“Many jobs plunder the environment?”

    Many, yes, they do. If not all of them! The entire fabric of our society is made from oil. It’s all around us. We’re destroying the planet to get the last drop of the stuff (take a look at what’s happening in Athabasca, for instance). Consumerism requires that things are made so that they fall apart. We are persuaded that we can only be happy if we buy useless shit. And worse, ever more and more of it — or the system collapses. Our economy is built on the crumbling foundations of the fallacy that you can have perpetual growth in a finite environment. You can’t.

    “we should be thankful of the diversity of lifestyles available that allow us to live in comfortable cities”

    Living in cities as we do now is totally unsustainable. If you think you’ll be able to continue much as you are, you’re the one living in the fantasy land.

    “I’ve been trying to show here and throughout my writing on New Anthro that the way forward isn’t to go backwards!”

    We either implement drastic changes, or some 5 billion people will die. It’s one or the other — maybe both. Accepting the loss of so many people strikes me as a pretty ‘backwards’ move.

    Reply
    • Jennifer Browdy de Hernandez

       /  December 21, 2011

      The side of me that’s been listening to Derrick Jensen & Co. is tempted to reply that losing 5 billion humans is the best thing that could happen to the planet. But of course, none of us wants to be the ones to go. Population is going to have to go down, one way or another.

      I find myself just as concerned about the plummeting populations of other species as I am about humans. Anyone following the news on North American bats? I just heard yesterday that 90% of the American brown bat population has crashed in just the past 5 years since white fungus disease began, and that bat is now being considered for the endangered species list.

      The Fish & Wildlife Service’s response? $4 million has been appropriated to study the problem. Too little, too late.

      I’m afraid that’s the way things are going now, across the board, as regards climate change and bio-diversity loss. Too little attention, paid too late.

      One way or another, the planet will be going forwards. But how many of us current inhabitants will go forward with it–that is the question of the hour, and it’s not looking good.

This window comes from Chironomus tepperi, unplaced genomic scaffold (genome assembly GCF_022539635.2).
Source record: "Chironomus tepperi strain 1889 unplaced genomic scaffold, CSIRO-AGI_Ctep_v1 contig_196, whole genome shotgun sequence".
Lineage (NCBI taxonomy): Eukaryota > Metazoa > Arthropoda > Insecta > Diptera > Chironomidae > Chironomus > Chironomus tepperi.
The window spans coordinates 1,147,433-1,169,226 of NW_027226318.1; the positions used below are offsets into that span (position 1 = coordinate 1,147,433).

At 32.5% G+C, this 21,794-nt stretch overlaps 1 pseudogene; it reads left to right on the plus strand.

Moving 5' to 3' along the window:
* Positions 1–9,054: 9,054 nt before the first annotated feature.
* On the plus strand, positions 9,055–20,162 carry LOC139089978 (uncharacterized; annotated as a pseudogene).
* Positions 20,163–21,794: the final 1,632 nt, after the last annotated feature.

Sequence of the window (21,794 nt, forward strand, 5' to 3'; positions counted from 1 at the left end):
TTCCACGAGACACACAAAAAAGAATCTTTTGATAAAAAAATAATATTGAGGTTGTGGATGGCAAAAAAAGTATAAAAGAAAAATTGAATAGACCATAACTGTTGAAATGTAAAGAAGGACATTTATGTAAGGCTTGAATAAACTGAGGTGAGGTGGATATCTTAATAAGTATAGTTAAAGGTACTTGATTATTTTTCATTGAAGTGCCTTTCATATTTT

Reply
    • “…arguments rarely achieve very much.”

      Indeed

      “One of your own strawmen. Capitalism is failing as we speak.”

      No it isn’t – socialism has failed and it was relevant to the point I was making (ie. egalitarianism + structure = socialism), so it’s not a strawman. And I never disagreed that the neo-liberal capitalism currently employed was failing.

      “”It’s sheer wishful thinking to believe we will all grow our own food and work for little more than a hobby.” What’s completely pie in the sky is the belief that we can continue to aspire to the spurious throwaway technogadgetry society we currently have.”

      Apples and oranges. I was talking about leavergirl’s ‘part-time peasant’ idealism. That has nothing to do with “the spurious throwaway technogadgetry society we currently have”. You’ve been following my blog long enough to know (at least I had hoped so) that I despise consumerism. Hell, my comment yesterday here also included points on how to avoid being a mindless consumer!

      Why are you having a go at me with something I’ve long supported myself – something you should already be aware of?

      “The entire fabric of our society is made from oil”

      I thought you read “Innovation is key” and “The Human island”? This whole section is exactly what I’ve been saying in those two.

      What I’ve also been saying is that we need increase R&D in relation with ecology, natural resource management, waste prevention and biophilic design! These are the jobs of the future. Leavergirl talks like a de-industrialist which is nothing more than a pitch for a new dark age. The way forward isn’t backwards, but redesign and we need full time thinkers and doers, not a world full of part-time peasants.

      “Living in cities as we do now is totally unsustainable. If you think you’ll be able to continue much as you are, you’re the one living in the fantasy land.”

      Read Timothy Beatley’s, “Biophilic Cities: integrating nature into urban design and planning”.

      And also, again, you’ve read my work for a while now – have I ever advocated leaving cities how they are today?

      “We either implement drastic changes, or some 5 billion people will die.”

      Where did that number come from? I’m getting a feeling here that such a tragedy would quietly be welcomed among a few.

      Again, you’ve read my work. I discuss the growing problems of fertilisers (ie. the sheer dependence we have on nitrogen fertilisers based on finite natural gas, which feeds the bulk of the world). I discuss food distribution – in fact the absurdity of how far most produce travels. I’ve discussed various concerns that threaten the world population! Your comment just doesn’t make sense.